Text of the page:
The authors declare that they have no competing interests.
JBM contributed to study design, data collection, data analysis, and drafting of the manuscript. RRH contributed to data analysis and drafting of the manuscript. RMF conceived of the study and participated in its design, coordination, and data analysis. GG contributed to study design and coordination, data collection, data analysis, and critical revision of the manuscript. KMJ contributed to data collection, data analysis, and revision of the manuscript. EVL contributed to study design and provided critical revisions to the manuscript. MBM contributed to study design and coordination, data collection, data analysis, and critical revisions of the manuscript. JCT contributed to study design and coordination, data collection, data analysis, and critical revision of the manuscript. RRS conceived of the study and participated in its design and coordination, data analysis, and critical revisions of the manuscript. All authors read and approved the final manuscript.
Irritable bowel syndrome (IBS) and inflammatory bowel disease (IBD) are chronic conditions affecting millions of individuals in the United States. The symptoms are well-documented and can be debilitating. How these chronic gastrointestinal (GI) conditions impact the daily lives of those afflicted is not well documented, especially from a patient's perspective.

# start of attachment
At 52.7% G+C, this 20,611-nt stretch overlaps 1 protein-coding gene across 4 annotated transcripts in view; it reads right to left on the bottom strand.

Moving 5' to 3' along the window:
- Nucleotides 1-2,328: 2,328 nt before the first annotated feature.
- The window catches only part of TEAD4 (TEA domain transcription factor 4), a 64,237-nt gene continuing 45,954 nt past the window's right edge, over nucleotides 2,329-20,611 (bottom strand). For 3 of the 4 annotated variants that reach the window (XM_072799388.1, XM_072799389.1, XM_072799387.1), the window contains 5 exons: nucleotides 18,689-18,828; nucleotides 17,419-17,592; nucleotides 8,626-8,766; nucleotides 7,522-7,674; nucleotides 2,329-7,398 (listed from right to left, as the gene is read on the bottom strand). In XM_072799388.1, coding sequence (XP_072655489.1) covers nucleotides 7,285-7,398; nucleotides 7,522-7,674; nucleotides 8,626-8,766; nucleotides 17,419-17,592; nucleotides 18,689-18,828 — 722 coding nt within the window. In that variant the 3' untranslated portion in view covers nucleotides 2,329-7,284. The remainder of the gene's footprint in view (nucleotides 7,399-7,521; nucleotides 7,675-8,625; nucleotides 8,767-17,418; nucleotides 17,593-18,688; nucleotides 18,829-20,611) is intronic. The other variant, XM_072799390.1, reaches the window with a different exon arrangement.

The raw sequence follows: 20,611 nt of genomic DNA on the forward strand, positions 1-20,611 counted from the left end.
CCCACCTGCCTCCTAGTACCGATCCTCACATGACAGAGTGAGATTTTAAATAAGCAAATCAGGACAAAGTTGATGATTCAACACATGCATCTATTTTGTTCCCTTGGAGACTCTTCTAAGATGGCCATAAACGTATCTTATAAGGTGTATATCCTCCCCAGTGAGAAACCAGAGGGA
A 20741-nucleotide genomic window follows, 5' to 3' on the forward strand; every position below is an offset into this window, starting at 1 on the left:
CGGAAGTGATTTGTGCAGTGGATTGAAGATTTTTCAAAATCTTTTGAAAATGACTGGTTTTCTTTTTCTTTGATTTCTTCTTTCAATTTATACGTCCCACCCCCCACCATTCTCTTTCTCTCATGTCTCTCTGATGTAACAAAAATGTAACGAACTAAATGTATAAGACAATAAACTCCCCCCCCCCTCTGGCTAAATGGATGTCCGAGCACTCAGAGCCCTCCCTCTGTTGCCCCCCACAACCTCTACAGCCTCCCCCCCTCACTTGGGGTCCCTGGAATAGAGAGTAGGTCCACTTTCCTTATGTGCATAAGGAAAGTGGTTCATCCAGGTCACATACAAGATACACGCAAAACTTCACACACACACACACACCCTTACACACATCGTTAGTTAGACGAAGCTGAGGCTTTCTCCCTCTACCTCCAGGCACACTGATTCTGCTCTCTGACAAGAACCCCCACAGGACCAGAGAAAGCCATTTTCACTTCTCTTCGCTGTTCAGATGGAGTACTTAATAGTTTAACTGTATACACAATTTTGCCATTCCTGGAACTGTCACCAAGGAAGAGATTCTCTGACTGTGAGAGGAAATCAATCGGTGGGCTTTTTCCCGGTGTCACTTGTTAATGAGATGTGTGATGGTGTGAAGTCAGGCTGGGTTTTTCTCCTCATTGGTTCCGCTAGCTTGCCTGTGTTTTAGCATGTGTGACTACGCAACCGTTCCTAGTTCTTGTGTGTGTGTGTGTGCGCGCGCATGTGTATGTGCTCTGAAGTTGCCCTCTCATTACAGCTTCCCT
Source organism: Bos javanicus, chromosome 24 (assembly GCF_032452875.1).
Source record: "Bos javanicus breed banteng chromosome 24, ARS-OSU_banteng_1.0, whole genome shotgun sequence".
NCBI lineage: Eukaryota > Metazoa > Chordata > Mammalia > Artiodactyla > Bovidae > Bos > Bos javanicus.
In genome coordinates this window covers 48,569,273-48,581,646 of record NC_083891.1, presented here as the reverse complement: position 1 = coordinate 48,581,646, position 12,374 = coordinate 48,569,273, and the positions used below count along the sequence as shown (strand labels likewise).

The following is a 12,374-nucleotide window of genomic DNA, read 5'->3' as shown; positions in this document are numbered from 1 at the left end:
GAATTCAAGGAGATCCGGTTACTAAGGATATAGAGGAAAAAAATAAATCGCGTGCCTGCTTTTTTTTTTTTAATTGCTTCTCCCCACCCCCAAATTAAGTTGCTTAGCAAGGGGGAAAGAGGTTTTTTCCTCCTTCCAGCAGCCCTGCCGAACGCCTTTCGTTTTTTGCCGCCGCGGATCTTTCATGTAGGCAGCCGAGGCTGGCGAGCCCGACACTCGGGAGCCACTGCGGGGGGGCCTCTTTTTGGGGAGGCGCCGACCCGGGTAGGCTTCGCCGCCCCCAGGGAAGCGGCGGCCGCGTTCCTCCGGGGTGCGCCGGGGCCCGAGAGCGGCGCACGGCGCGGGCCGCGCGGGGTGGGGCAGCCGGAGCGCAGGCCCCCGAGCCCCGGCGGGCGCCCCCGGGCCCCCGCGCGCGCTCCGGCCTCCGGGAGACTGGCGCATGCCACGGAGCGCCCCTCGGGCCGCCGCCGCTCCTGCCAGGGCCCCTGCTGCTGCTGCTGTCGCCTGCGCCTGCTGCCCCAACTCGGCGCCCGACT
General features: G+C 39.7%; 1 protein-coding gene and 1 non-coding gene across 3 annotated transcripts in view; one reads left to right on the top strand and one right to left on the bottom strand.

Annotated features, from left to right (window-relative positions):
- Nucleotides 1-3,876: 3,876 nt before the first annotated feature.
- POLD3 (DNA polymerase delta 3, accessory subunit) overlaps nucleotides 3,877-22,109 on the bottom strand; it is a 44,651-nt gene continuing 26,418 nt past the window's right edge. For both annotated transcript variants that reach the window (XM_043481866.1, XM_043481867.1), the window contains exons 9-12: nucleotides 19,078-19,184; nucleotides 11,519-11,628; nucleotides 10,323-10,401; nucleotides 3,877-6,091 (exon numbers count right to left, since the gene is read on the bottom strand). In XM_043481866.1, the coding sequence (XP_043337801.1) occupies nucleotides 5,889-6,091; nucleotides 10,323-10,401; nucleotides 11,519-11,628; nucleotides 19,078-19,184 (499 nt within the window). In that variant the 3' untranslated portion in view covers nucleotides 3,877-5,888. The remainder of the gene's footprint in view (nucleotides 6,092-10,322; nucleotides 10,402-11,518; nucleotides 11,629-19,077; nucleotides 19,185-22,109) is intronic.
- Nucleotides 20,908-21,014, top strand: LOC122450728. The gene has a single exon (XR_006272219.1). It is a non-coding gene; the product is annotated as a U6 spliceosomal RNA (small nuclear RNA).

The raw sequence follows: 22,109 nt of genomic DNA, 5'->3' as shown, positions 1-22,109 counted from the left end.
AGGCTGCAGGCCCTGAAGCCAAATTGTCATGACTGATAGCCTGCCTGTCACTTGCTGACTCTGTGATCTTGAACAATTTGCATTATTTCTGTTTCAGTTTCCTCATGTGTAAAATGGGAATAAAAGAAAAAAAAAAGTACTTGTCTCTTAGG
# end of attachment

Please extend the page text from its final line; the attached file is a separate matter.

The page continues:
Here we describe data from a series of 22 focus groups held at three different academic medical centers with individuals suffering from chronic GI conditions. All focus groups were audio recorded and transcribed. Two research team members independently analyzed transcripts from each focus group following an agreed upon coding scheme.
One-hundred-thirty-six individuals participated in our study, all with a chronic GI related condition. They candidly discussed three broad themes that characterize their daily lives: identification of disease and personal identity, medications and therapeutics, and daily adaptations. These all tie to our participants trying to deal with symptoms on a daily basis. We find that a recurrent topic underlying these themes is the dichotomy of experiencing uncertainty and striving for control.
Study participants' open dialogue and exchange of experiences living with a chronic GI condition provide insight into how these conditions shape day-to-day activities. Our findings provide fertile ground for discussions about how clinicians might best facilitate, acknowledge, and elicit patients' stories in routine care to better address their experience of illness.